ZIMBABWE is not NANO-THINKING

  • Written by Professor Jonathan Moyo
  • Published in Development
Professor Jonathan Moyo Professor Jonathan Moyo

This is an extract from the Official Page of Prof Jonathan Moyo, Zanu-PF Secretary for Science and Technology, also Zimbabwe's Minister of Information, Media and Broadcasting Services.

“This week’s Big Issue is about the big disconnect between our acclaimed literacy and our poor state of science and technology.

While Zimbabwe has over the years held pole position with the highest literacy rate in Africa--which is currently at 90.70%.

This commendable achievement that the country remarkably maintained even during the harsh hyperinflationary years, translates to no better than Grade 7 literacy!

As shown by the accompanying piechart on Zimbabwe's educational base, our literacy leaves a lot to be desired when it comes to the kind of education which makes a difference to the country's economic development. 

We are way behind when it comes to university education in general and PhD study in particular.

None of our universities rank among the top 10 in Africa. 

There is a disconnect between our high literacy rate and the quality of our tertiary education. 

We do not have a culture of applying science and technology to public policy analysis and implementation.

We are profoundly political in everything we do, in and outside government.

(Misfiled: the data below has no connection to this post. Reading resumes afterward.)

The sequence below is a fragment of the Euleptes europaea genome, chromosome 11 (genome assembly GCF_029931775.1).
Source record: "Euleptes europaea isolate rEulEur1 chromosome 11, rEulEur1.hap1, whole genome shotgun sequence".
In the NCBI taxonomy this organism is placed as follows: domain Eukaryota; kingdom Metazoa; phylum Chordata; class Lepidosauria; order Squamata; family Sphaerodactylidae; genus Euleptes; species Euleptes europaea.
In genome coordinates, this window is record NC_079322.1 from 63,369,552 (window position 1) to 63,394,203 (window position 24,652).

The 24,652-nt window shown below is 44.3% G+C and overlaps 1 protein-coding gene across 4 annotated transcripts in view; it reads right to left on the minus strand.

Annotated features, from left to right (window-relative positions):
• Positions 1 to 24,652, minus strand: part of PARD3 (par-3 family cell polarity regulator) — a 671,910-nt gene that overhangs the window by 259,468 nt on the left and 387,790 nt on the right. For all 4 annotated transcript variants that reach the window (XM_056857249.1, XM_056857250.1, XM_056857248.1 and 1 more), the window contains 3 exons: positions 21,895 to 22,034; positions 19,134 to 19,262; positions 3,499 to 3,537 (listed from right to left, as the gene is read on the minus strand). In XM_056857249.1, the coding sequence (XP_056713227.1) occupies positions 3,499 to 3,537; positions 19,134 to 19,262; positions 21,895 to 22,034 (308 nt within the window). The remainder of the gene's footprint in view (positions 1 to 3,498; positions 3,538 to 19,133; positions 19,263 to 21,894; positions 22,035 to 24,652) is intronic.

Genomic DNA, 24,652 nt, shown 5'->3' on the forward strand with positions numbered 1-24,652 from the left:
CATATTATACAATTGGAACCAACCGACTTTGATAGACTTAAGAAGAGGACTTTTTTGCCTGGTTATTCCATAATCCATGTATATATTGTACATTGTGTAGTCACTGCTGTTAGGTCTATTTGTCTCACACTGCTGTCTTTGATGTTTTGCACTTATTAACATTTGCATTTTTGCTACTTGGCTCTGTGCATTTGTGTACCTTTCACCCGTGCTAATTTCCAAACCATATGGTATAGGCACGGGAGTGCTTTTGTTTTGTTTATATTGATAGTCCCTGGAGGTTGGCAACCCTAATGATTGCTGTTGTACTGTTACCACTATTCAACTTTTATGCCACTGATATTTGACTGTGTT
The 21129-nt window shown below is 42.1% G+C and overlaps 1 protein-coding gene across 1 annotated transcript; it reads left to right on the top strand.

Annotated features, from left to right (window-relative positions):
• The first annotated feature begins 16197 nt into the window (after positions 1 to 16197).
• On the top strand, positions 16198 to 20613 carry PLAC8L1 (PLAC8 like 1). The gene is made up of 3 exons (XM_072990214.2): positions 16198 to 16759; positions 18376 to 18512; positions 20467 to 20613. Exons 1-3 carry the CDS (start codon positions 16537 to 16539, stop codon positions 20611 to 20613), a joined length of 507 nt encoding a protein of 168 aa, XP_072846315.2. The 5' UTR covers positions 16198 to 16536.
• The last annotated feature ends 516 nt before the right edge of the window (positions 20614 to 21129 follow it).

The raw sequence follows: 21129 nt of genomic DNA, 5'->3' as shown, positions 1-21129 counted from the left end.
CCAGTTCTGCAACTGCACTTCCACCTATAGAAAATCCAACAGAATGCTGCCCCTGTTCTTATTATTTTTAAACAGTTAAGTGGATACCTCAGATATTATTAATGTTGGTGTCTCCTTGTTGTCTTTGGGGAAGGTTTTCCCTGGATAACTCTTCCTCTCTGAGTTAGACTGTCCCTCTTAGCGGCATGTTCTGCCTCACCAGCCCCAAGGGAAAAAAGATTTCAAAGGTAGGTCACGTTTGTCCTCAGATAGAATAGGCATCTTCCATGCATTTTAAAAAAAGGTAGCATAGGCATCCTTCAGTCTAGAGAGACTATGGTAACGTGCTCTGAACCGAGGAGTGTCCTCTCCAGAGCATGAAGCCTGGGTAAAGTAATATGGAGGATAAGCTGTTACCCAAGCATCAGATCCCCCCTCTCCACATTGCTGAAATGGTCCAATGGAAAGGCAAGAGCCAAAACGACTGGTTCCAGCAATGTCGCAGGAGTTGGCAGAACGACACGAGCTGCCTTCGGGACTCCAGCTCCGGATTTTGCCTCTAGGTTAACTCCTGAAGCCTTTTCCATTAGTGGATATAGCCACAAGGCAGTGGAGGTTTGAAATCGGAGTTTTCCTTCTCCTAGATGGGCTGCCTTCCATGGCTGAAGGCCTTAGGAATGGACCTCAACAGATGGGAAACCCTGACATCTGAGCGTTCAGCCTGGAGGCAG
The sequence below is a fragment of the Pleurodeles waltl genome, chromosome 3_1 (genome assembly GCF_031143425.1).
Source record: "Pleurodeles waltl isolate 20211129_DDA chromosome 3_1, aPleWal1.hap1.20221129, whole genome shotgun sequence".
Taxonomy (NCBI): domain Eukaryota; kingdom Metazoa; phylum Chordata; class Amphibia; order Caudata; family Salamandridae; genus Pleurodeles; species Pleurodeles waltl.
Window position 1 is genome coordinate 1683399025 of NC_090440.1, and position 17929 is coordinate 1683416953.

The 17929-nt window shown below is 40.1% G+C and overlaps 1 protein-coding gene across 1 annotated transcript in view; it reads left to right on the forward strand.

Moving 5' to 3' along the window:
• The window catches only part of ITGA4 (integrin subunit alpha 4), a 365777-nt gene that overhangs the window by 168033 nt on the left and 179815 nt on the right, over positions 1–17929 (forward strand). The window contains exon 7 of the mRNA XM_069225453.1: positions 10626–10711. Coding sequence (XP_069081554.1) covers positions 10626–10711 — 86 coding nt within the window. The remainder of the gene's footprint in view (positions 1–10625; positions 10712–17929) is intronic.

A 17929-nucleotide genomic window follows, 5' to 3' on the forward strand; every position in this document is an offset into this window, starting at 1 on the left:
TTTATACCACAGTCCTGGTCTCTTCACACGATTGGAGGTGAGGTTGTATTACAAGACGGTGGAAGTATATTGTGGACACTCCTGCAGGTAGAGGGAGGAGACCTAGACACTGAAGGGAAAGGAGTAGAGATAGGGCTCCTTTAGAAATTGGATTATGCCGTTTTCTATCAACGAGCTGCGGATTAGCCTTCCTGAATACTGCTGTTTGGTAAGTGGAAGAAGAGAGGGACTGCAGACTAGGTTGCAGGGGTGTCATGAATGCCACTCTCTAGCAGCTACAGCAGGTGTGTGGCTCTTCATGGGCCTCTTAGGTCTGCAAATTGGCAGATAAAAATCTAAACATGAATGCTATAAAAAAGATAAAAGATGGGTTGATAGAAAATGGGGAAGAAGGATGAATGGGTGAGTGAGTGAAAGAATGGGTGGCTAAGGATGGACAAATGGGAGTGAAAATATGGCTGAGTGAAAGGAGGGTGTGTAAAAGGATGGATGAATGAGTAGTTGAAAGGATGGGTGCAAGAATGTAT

Science and technology, especially nanotechnology, do not feature in our national budget. 

The time has come for a major rethink. 

Our universities and research institutions must be at the forefront of our economic development.

At least 5% of our GDP should represent our commitment to support Science and Technology.

Companies that develop useable patents or are involved in practical R&D should be given tax incentives and rebates.

Meanwhile national universities and research centres that are involved in nanotechnologies should by that fact be given funding incentives.

A Special Fund should be created to link national universities and research institutions with Zimbabweans in the Diaspora who have critical R&D skills in designated applications of nanotechnology.

We need to get started in a new direction.

Last modified onSunday, 08 March 2015 05:13
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